The gaping maw at the center of the new Amazon Prime series Outer Range is — understandably — a mystery that makes you want to know what it is, where it came from, and what it’s for. It’s tempting to compare the spacetime hole, and by extension all of Outer Range, to Stranger Things and the Upside Down.
And yet, for all the superficial similarities these two shows share, the Upside Down is not like the hole on the Abbott ranch, and Outer Range is so much more than a western version of Stranger Things. Spoilers ahead for Outer Range Episodes 1 through 4.
What makes Outer Range the antithesis of so many science fiction narratives can be found in an opening monologue from Royal Abbott (Josh Brolin) in Episode 3, “The Time.” He waxes poetic about the formation of the Earth and the way human beings have changed and grown, concluding, “There was storms and seasons and fences and blood, wonder and vengeance and regret... and the land and the sky didn’t give two shits.”
If Outer Range were an older show from a bygone era, you could almost imagine this as the opening monologue that accompanies every single episode. It invites the audience to think profound thoughts about the nature of existence and the march of time, and then it mocks you for trying to draw a connection between your human philosophizing and the crushing indifference of the natural world.
Everything you need to know about Outer Range can be found in this idea: The complex events of the series don’t revolve around any kind of “chosen ones” or destinies for heroes. The land, the sky, and the massive time portal don’t give two shits, and the characters are just going to have to deal with that.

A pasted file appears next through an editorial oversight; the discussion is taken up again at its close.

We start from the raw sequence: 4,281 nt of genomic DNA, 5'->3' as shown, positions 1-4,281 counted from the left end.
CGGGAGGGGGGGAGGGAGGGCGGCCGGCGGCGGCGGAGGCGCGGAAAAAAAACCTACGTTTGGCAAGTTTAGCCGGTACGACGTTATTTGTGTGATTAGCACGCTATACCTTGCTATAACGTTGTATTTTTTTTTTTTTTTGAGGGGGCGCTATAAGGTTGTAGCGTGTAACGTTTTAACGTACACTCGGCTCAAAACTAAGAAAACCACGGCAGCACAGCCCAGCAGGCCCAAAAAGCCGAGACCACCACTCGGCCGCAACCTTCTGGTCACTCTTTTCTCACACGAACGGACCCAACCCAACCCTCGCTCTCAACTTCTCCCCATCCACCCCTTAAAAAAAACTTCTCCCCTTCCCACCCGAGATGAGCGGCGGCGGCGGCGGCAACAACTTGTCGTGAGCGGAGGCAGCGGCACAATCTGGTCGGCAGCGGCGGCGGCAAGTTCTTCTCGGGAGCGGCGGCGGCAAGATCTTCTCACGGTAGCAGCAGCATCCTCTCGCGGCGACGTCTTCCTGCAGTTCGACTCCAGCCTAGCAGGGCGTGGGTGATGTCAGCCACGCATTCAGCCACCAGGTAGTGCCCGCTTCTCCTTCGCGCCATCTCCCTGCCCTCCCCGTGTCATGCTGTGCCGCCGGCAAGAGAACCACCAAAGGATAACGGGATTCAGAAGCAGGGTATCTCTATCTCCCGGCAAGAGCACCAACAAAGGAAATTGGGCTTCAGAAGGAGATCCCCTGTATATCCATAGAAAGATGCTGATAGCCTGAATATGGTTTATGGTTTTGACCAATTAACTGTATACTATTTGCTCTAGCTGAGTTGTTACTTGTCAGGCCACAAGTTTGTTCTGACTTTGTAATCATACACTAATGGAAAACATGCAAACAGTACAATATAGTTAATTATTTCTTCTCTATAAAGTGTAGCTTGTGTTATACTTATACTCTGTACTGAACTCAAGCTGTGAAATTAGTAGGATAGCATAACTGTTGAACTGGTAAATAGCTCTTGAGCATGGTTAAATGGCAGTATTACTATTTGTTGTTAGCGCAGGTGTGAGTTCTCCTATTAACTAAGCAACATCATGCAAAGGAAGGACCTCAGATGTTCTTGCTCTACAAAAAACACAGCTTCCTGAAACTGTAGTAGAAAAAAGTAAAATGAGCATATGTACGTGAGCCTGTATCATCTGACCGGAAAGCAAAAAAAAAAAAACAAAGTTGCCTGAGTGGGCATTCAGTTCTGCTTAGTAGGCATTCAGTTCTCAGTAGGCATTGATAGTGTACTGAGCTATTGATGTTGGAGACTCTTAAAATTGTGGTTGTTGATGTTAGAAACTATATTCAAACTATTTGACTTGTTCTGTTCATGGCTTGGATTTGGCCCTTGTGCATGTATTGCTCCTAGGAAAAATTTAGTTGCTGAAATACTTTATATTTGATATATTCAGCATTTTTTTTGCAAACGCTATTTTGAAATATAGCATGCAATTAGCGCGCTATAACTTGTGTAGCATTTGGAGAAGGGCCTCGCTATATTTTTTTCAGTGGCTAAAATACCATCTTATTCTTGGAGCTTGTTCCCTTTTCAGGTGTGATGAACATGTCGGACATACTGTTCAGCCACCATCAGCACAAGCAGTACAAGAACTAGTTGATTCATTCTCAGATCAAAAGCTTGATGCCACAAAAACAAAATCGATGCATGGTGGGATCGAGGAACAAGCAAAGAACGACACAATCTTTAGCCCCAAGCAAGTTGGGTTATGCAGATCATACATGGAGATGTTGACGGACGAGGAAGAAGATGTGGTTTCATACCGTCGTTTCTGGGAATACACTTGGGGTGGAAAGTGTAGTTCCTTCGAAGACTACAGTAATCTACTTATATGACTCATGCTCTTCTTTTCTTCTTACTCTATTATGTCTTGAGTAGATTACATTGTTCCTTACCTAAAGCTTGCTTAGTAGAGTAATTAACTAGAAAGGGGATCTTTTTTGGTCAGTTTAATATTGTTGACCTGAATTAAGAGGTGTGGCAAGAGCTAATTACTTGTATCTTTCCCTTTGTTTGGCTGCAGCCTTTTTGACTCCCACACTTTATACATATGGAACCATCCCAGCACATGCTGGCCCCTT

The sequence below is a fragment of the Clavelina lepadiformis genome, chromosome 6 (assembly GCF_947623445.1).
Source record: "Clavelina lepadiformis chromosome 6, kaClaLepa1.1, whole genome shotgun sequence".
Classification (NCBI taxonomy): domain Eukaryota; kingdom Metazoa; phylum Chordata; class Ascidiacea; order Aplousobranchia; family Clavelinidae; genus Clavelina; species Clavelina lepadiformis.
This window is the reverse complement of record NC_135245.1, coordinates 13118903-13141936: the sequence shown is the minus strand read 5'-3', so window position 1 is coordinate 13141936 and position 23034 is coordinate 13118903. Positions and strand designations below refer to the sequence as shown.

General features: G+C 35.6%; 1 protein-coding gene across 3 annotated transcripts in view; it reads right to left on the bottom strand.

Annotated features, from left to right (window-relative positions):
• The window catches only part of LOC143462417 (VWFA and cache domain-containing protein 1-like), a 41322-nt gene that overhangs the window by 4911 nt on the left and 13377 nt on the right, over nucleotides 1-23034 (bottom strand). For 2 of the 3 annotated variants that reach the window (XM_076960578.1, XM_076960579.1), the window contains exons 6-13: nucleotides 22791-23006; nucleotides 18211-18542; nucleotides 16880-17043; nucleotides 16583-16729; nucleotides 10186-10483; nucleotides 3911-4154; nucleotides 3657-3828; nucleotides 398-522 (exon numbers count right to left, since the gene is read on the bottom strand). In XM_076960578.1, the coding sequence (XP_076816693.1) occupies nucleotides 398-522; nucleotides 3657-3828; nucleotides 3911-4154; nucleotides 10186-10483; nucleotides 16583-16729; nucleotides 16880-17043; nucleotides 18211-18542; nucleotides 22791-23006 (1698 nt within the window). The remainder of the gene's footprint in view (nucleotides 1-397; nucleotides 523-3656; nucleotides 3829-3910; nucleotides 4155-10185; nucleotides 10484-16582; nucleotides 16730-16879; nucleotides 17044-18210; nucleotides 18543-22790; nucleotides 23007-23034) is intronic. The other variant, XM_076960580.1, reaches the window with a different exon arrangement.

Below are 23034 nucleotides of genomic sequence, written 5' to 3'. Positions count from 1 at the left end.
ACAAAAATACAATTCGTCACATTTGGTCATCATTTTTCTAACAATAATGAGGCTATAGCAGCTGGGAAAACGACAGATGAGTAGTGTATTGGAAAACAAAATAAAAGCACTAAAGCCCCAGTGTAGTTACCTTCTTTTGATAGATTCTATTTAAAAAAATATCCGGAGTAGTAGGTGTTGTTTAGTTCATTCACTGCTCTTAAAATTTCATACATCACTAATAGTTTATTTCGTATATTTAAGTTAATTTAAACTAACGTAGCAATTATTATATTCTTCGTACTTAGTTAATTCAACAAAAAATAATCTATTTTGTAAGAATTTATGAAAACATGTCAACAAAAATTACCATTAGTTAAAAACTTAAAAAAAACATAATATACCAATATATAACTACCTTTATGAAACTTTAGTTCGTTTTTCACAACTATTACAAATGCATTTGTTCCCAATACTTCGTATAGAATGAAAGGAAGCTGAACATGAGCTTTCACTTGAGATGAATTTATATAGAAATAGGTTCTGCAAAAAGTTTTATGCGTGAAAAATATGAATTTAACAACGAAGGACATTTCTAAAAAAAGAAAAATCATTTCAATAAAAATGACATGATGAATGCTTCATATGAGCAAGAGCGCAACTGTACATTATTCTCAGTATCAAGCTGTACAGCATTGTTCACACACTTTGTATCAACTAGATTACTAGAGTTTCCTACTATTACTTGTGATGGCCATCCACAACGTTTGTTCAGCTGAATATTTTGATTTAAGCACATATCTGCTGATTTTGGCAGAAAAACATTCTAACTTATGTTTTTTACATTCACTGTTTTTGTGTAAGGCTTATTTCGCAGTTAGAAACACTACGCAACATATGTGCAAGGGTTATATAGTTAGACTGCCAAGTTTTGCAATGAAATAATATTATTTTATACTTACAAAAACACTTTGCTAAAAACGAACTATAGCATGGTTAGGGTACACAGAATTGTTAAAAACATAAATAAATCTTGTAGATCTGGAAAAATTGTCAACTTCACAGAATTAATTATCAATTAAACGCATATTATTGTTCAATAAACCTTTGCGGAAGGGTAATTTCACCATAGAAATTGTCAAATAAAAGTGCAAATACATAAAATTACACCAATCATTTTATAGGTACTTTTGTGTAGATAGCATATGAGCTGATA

In contrast, a series like Stranger Things makes it seem like nearly everything that happens to the kids could only happen to them. While there’s a certain kind of Steven Spielberg zest to both shows (and creator Brian Watkins cops to being inspired by Spielberg movies), the difference is that Outer Range doesn’t romanticize or go out of its way to explain the massive time-space hole.
In Stranger Things — and a lot of science fiction TV — unraveling the mystery of a sci-fi MacGuffin becomes the only way the characters can move forward. In Outer Range, there aren’t any complex discussions about the nature of the hole, which makes it a lot different from the endless discussions of the Upside Down in Stranger Things.
Yes, we see a few books on quantum mechanics in Autumn’s (Imogen Poots) tent, but it’s not like she lectures Royal about the nature of time travel. There’s no “wibbly-wobbly, timey wimey” speech here, which is important. Sure, the audience is wondering what the hell is going on with the time portal, but nobody is breaking character to directly address the audience about those obscured machinations. Just like the land and the sky don’t care about the people, the characters in the show don’t care about the audience.
This last detail is crucial. So often discussions about big TV shows become conflated with what audience culture wants the show to do. Because Outer Range doesn’t have nostalgia-evoking aspirations like Stranger Things, it avoids what you can think of as a Ready Player One-style nostalgia trap. In other words, the gaping time portal in Outer Range can remind you of the Upside Down in Stranger Things without it having to slavishly become some sort of homage to everything.
As a piece of new science fiction, this puts Outer Range ahead of many shows that may have similar subject matters. It’s not beholden to other tropes you’ve seen in time travel or sci-fi stories before. But because the characters seem self-contained in their actual reality, the show isn’t overly self-conscious about its independence, either. The time portal in Outer Range doesn’t care about the audience, and neither do the characters. This makes the series not only frightening, but it’s also the reason we can’t look away.
Outer Range airs new episodes on Fridays on Amazon Prime Video.